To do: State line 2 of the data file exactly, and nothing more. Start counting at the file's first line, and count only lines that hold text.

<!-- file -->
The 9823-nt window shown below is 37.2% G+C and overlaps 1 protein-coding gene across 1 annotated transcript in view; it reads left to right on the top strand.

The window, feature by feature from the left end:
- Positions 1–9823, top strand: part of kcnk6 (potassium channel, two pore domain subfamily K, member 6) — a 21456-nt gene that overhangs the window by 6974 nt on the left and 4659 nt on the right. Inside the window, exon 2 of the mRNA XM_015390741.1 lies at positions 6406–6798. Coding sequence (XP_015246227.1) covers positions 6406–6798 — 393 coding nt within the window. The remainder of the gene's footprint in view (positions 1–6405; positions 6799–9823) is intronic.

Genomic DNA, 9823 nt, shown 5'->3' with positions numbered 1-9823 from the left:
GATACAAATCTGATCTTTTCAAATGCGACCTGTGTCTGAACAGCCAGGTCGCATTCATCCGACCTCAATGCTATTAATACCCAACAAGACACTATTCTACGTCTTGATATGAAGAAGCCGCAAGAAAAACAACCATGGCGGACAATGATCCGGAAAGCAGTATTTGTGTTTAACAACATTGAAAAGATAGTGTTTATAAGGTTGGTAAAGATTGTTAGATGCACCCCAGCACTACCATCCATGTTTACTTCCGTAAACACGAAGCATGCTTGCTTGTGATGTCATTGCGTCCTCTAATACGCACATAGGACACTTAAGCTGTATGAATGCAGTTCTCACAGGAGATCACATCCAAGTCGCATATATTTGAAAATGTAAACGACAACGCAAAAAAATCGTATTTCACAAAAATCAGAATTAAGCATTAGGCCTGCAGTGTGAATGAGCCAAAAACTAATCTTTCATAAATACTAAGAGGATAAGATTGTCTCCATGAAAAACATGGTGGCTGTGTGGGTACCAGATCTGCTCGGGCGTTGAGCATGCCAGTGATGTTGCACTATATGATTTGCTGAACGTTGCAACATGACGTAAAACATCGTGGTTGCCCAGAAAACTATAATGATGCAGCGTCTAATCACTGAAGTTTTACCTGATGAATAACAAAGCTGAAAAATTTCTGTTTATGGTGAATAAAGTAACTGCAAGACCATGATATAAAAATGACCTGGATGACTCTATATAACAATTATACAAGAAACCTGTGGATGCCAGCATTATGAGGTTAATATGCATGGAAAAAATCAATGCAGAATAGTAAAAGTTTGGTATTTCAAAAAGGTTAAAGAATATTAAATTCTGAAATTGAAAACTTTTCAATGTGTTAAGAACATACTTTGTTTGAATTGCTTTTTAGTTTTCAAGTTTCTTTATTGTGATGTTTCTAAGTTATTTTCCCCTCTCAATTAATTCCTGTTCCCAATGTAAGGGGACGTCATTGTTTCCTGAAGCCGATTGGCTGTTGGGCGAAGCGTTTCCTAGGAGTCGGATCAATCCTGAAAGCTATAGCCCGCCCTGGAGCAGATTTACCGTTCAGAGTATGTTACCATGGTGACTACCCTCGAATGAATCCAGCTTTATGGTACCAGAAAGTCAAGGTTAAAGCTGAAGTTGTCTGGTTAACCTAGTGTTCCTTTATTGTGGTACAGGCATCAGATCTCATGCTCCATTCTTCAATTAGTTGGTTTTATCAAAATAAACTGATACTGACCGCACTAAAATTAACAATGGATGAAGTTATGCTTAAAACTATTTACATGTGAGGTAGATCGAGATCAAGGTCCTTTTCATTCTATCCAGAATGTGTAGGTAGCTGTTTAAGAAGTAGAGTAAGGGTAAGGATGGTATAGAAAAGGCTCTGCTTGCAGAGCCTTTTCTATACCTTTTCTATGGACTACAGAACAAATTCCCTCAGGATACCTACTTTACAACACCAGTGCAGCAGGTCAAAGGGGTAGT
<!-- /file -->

The window, feature by feature from the left end: